Thursday, March 12, 2009

Inventions of the March Hare

T. S. Eliot wrote a lot of poems between 1909 and 1917, the year when he gained fame with the publication of Prufrock and Other Observations. I have always preferred the poems from 1917 over the poems from 1920 onward. The only parts of, for instance, "The Waste Land" or the "Four Quartets" that I even really enjoyed were those reminiscent of pre-1920 Eliot.

And so there is this Notebook of over fifty poems which is now available, things which he never wanted to see the light of day, and I feel now I have the Eliot I was always looking for but could never find. The Eliot which in Prufrock spoke to me and then in "Gerontion" disappointed so grievously has now been re-discovered. I only need One Book from a great thinker or writer; but it has to be a Great Book, ideally, it must be a Thick Book. The thinness of Eliot's books, so to speak, made me hate him. He gave you a whiff of the good stuff and then took it away. This, of course, was not his fault. The fact is that his natural impulses jib with my own. But he wanted more than that. He wanted something else, and he changed and developed. Now I care absolutely nothing for change or development. The best things to me are those which are spontaneously derived. I usually only answer a question right when I answer it off the top of my head.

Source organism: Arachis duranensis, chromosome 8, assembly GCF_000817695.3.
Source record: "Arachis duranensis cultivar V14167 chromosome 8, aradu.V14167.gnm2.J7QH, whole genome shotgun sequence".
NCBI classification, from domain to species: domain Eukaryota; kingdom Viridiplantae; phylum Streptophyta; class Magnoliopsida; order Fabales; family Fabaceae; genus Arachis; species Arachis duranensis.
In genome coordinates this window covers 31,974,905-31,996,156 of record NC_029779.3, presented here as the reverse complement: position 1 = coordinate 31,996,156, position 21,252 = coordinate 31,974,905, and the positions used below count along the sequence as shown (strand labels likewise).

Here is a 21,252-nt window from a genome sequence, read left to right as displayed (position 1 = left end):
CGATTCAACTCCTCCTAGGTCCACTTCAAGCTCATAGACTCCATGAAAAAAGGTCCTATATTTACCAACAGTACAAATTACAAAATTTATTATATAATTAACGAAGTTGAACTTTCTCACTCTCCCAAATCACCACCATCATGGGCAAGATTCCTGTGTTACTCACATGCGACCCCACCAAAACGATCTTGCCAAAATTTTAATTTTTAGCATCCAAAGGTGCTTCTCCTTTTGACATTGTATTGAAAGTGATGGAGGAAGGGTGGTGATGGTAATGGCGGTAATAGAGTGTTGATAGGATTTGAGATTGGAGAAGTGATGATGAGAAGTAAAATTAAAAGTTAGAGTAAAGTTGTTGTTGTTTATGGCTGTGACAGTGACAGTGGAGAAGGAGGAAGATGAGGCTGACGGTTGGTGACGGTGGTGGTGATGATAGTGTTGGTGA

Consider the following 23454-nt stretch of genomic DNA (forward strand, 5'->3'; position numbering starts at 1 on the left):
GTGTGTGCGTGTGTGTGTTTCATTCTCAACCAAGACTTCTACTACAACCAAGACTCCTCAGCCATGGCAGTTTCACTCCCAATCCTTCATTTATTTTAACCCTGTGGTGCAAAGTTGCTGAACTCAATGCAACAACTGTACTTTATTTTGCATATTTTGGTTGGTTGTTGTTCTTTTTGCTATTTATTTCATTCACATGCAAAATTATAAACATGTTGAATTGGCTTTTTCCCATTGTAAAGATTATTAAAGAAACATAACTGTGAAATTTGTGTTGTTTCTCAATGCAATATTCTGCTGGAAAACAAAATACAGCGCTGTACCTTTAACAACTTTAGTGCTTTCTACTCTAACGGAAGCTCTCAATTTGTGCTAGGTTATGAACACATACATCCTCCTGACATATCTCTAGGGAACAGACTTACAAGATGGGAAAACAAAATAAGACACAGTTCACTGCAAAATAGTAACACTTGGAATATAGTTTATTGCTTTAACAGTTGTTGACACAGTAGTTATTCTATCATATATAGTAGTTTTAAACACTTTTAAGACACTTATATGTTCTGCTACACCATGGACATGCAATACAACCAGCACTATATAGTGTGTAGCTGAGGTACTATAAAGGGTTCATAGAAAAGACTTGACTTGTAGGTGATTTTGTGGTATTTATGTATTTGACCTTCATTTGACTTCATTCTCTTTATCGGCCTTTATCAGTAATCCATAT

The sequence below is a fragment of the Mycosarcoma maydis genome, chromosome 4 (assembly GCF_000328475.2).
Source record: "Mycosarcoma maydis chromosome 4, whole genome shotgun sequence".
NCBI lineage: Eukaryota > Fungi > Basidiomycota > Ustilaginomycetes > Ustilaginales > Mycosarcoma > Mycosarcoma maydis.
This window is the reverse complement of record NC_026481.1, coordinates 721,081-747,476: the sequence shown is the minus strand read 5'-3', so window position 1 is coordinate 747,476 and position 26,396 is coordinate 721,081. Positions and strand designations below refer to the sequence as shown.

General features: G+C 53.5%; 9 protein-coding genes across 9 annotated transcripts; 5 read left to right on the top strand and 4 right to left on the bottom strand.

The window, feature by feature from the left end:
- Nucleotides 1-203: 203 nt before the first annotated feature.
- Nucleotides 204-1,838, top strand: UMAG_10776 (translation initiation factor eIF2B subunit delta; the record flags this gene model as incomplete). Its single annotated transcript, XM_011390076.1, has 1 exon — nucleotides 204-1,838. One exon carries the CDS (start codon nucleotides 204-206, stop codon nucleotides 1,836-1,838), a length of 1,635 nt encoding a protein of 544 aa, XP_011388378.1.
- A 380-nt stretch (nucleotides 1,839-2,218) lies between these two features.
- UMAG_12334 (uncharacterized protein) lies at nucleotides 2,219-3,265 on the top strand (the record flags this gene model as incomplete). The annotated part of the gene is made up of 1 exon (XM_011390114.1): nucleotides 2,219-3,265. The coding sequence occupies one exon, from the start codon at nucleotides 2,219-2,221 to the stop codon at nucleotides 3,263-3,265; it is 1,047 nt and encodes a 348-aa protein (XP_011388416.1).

In any case, the early Notebook, sardonically titled (and then scratched out) by the poet himself, Inventions of the March Hare, contains not only the principal poetry from Prufrock, but also additional episodes of Prufrock himself, and a host of other poetry in the same spirit. It's what I thought "poetry" should be before I ever read any. What a relief.

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